A Brief History of Computer Science - PowerPoint PPT Presentation

Loading...

PPT – A Brief History of Computer Science PowerPoint presentation | free to download - id: 6facf9-NzA4N



Loading


The Adobe Flash plugin is needed to view this content

Get the plugin now

View by Category
About This Presentation
Title:

A Brief History of Computer Science

Description:

A Brief History of Computer Science William Klostermeyer – PowerPoint PPT presentation

Number of Views:100
Avg rating:3.0/5.0
Slides: 46
Provided by: ChipK9
Learn more at: http://www.unf.edu
Category:

less

Write a Comment
User Comments (0)
Transcript and Presenter's Notes

Title: A Brief History of Computer Science


1
A Brief History of Computer
Science
  • William Klostermeyer

2
Typical Conversation
A What do you do? B Im a computer
scientist. A How come when Im on screen X
in MS Y.Z I cant print file Q?
3
  • Computer science is no more about computers than
    astronomy is about telescopes.
  • E. Dijkstra (1972 Turing Award winner)

4
What is computer science?
  • Sometimes called computing or
  • computing science.
  • Not so much about
  • computers, but
  • computing.

5
Areas of Computer Science
  • Hardware/Architecture
  • Building chips, machines, devices
  • Software
  • Building programs, systems, databases
  • Theory
  • Determines what is possible underlies
  • all other areas of computing.

6
History of computer science
  • Pre-dates modern computers by more than 2000
    years!
  • Digital computers make it more practical to
    compute.
  • Computer was a job title for people around time
    of WWII

7
Computers
  • Electronic computers created because of need for
    them
  • Ballistics computations
  • Codebreaking
  • Census calculations

8
Algorithm
  • Precise set of instructions to solve a problem.
  • How to play blackjack
  • draw two cards compute total
  • while (total lt 17)
  • draw a card
  • add cards to total
  • end

9
Mathematics of Algorithms
  • Hilbert (1928) Can every problem be solved by a
    mechanical procedure?
  • Turing (1936) NO! There exist problems no
    computer can solve.

Alan Turing developed model of computation
10
Programs
  • Computer programs implement algorithms and are
    written in a computer language (Java, C, etc.)
  • Interested in efficient (FAST) algorithms/programs

11
Hard Problems
  • Hilberts 10th problem (1900) Does there exist
    an algorithm to find integer solutions to
    Diophantine equations?
  • x 2y2 0 (use quadratic formula)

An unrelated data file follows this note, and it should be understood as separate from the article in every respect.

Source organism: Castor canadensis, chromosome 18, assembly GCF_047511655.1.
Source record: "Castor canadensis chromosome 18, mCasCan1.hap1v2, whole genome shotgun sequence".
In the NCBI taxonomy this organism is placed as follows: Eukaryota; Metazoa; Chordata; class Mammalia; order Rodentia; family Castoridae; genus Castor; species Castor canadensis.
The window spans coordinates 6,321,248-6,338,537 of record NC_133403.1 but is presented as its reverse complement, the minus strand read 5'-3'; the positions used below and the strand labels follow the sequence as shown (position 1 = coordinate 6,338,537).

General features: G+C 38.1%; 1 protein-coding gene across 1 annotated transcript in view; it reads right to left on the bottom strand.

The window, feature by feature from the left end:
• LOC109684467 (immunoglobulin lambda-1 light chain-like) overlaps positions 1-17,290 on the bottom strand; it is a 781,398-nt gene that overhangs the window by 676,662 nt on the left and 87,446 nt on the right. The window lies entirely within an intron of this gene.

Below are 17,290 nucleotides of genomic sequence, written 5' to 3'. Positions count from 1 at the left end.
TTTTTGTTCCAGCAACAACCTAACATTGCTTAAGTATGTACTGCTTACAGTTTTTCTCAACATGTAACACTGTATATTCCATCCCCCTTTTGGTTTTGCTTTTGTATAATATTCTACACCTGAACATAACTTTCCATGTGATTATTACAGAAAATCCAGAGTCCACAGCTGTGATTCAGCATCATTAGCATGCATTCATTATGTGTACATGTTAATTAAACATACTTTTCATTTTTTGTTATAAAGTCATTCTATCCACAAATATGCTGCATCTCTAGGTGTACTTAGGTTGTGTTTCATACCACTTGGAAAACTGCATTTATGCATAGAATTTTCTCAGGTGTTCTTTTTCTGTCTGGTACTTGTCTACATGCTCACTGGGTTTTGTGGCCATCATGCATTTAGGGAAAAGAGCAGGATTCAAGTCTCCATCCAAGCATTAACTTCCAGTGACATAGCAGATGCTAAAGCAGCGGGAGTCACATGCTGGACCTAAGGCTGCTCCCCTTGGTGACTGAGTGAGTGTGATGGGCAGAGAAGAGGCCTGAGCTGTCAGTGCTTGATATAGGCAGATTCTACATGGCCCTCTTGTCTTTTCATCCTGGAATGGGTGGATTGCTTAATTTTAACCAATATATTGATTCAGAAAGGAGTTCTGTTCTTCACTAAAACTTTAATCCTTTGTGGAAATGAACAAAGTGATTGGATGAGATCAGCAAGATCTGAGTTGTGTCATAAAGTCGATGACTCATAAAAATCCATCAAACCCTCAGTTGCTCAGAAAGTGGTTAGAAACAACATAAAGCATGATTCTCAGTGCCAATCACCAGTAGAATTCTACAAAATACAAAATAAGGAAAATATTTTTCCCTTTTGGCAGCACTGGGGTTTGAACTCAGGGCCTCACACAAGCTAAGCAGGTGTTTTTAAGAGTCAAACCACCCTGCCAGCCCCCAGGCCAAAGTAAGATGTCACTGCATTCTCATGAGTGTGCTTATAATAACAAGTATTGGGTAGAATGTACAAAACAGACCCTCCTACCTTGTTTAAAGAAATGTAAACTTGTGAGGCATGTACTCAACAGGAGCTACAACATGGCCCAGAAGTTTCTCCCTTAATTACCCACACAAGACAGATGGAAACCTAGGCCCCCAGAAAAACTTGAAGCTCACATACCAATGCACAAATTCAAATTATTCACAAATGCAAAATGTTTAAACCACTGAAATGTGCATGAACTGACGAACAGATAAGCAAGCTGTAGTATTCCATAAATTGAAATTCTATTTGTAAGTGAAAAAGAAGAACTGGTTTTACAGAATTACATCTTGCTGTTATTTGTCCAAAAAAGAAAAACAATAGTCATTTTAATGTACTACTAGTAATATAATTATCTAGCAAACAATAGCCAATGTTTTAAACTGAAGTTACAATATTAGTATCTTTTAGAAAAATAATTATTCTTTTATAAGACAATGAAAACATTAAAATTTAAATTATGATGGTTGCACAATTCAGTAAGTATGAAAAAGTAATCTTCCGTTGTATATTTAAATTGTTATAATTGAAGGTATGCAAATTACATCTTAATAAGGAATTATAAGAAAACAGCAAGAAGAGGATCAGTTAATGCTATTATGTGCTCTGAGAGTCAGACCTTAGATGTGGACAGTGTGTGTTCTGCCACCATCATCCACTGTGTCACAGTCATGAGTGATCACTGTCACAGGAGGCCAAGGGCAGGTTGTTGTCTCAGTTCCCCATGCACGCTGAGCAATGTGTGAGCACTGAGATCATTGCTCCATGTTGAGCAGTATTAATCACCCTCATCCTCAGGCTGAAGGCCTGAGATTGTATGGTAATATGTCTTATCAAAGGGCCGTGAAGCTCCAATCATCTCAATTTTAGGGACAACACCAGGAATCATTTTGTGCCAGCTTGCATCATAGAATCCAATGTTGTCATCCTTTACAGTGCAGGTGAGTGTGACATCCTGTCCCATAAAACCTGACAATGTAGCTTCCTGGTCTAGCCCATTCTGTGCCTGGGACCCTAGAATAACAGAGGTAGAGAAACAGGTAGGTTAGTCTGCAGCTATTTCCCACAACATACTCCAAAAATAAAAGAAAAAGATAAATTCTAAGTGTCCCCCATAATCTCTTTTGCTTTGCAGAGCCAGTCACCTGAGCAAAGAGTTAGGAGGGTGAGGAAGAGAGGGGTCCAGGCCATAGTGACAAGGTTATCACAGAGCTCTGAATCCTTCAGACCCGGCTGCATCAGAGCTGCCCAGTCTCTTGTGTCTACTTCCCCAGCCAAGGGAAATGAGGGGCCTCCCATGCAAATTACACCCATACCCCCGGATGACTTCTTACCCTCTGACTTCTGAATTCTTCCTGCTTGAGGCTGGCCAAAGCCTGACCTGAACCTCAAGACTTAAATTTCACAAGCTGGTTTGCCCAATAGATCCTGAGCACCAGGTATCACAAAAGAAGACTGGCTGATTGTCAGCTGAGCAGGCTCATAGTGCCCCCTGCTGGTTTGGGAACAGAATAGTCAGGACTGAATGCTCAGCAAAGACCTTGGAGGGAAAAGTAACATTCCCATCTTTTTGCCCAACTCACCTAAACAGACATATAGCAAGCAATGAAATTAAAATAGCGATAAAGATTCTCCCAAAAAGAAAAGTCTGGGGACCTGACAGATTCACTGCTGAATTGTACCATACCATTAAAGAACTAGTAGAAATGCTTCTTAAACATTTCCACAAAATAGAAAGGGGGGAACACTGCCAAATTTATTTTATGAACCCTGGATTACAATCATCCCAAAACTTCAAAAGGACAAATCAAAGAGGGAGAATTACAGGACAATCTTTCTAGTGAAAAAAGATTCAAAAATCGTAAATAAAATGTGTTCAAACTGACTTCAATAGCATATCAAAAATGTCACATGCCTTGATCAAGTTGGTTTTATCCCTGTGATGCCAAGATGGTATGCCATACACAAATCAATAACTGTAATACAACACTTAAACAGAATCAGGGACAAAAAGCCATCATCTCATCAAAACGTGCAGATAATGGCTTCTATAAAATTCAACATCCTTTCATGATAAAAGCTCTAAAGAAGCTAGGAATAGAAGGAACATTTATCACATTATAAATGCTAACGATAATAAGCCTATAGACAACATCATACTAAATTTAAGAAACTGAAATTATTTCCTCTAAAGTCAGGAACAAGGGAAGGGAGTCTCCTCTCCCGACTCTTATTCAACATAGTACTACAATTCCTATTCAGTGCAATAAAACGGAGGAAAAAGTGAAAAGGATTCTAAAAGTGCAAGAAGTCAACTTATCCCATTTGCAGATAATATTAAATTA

• x6 y6 z6

12
Hilberts 10th problem
  • Matiyasevich proved in 1970 that no algorithm
    exists to solve arbitrary Diophantine equations.
  • Some problems yield themselves to algorithms,
    some dont. Some yield themselves to EFFICIENT
    algorithms!

13
Computer science is the systematic study of
algorithmic processes From an ACM study (1989)
14
Ancient Algorithms
  • Babylonians knew how to approximate square roots
    (500 B.C.)
  • Newtons method (1600s) generalizes this to find
    zeroes of polynomial
  • Numerical algorithms
  • Gaussian elimination

15
Euclids Algorithm
  • 300 B.C.
  • GCD(x, y)
  • greatest common
  • divisor of x y
  • Still in use today!

16
GCD Algorithm
  • Euclid(12, 9)
  • Euclid(9, 3)
  • Euclid(3, 0) 3
  • Euclid(a, b)
  • if b0 return b
  • else return Euclid (b, a mod b)

17
Prime Numbers
  • x is prime if nothing divides x evenly except 1
    and x
  • Some primes
  • 2, 3, 5, 7, 11, 13, 17, 19, 23, 29, 31
  • Big primes useful in cryptography

18
Sieve of Eratosthenes
  • 250 B.C.
  • Algorithm to determine if x is prime
  • x17. List all numbers from 2 to 16.
  • Start with 2. If 2 does not divide 17,
  • cross 2 and all multiples of 2 off list.
  • Go to next uncrossed number on list and repeat.
  • If all numbers crossed off, then x is prime.

19
Primality Testing
  • Eratosthenes method not
  • fast for LARGE numbers
  • (hundreds of digits)
  • Fast probabilistic methods
  • developed in 70s, 80s
  • (have a small chance of error)

20
Breakthrough!
  • 2002 after centuries of searching, a fast
    algorithm found (polynomial-time
  • algorithm, no chance of error)
  • IIT professor and two undergrads

21
Uses of Prime Numbers
  • Large primes needed in cryptography (to securely